Russian President Vladimir Putin has warned that Finland’s entry into NATO this year will create “problems” where there are “none”. In response, he announced a military reinforcement near his border in the northwest.
“There was no problem there, but there will be now, because we are going to create the Leningrad Military District and concentrate a certain number of units there,” he told a journalist on public television broadcast on Sunday. The West “dragged Finland into NATO”.
Relations between the two neighbors, which share a 1,340-kilometer border, have deteriorated significantly since February 2022 and a Russian offensive in Ukraine led Finland, worried about its security, to join NATO in April 2023.
Finland on Thursday announced the closure of its entire border with Russia, hours after reopening two border crossings that Moscow accused of plotting a migration crisis.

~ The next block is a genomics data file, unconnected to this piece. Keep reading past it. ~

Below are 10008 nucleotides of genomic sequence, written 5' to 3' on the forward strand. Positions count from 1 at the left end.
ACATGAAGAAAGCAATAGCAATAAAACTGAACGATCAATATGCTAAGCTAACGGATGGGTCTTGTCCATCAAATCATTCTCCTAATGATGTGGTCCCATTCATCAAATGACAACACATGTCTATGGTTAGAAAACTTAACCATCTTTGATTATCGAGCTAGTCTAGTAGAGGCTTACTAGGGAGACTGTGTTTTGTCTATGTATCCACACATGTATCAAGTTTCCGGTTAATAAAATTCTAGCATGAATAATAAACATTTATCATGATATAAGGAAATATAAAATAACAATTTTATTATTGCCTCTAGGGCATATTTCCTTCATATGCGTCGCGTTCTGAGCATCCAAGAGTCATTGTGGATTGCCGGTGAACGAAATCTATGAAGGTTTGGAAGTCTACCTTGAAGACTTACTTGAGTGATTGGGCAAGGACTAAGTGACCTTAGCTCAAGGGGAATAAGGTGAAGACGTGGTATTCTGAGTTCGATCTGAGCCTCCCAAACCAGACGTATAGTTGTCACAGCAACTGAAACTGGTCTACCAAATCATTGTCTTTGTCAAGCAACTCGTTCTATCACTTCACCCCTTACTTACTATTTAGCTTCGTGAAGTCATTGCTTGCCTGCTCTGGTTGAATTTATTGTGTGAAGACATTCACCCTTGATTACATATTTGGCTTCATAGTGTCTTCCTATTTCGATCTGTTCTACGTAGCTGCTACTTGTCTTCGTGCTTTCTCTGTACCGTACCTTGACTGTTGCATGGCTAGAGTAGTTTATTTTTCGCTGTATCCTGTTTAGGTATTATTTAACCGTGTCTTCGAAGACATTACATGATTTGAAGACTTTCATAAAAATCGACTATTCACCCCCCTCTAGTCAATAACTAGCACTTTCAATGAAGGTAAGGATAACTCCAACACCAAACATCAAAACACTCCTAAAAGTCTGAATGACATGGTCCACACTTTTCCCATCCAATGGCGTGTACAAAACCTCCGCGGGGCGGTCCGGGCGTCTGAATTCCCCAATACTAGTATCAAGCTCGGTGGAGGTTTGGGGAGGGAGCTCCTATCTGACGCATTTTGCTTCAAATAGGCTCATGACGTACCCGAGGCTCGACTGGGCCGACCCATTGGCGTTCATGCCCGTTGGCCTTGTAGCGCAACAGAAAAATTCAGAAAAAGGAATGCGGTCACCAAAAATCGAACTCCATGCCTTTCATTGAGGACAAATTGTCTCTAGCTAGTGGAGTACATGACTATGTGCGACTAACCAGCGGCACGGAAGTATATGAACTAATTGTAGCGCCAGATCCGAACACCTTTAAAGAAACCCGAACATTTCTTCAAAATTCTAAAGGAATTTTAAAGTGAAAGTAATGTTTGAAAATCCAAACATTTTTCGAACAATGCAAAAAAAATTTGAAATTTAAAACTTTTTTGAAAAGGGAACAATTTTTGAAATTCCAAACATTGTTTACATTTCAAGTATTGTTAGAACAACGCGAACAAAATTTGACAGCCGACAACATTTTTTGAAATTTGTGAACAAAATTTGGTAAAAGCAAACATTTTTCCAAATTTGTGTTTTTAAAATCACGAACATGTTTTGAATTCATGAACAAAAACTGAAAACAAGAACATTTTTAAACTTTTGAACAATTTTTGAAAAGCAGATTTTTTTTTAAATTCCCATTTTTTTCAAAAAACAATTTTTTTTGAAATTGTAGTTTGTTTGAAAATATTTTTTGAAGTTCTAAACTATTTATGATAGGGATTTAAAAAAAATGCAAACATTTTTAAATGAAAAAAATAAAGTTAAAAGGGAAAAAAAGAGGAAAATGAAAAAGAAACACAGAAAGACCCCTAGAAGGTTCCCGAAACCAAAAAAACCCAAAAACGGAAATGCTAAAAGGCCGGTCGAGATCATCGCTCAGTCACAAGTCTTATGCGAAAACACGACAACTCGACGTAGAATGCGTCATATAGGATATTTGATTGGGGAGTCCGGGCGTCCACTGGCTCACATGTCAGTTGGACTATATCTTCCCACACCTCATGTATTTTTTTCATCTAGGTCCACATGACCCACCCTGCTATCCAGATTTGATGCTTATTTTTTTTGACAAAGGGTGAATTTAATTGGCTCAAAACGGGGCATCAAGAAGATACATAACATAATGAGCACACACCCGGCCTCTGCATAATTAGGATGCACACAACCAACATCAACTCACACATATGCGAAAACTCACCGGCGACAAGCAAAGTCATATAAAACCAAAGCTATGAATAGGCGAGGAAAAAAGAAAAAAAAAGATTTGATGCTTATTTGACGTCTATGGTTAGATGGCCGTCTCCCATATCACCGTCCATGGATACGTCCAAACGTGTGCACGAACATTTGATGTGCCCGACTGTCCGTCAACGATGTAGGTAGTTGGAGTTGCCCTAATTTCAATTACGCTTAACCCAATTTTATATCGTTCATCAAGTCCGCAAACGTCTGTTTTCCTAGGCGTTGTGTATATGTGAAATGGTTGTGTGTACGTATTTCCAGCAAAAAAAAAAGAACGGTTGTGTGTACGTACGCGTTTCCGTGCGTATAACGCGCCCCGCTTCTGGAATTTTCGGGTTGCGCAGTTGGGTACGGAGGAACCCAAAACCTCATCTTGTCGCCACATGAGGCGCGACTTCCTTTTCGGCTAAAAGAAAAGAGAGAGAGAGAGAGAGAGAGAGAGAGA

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Finland’s Interior Minister Mari Randanen said the decision will be effective from 8:00 p.m. on Friday until January 14.
Helsinki condemned a “hybrid attack” aimed at destabilizing Finland and accused Moscow of deliberately allowing these migrants to pass through. Allegations denied by the Kremlin.
Not interested in attacking NATO
Vladimir Putin added that Russia has no reason to go to war with NATO countries, while US President Joe Biden raised the possibility of a Russian attack against a NATO member state in early December.
According to the Russian president, “this is rhetoric that justifies a wrong policy towards Russia.”
Vladimir Putin assured that Moscow is “not interested in going to war with NATO countries – on geopolitical, economic or military grounds”.
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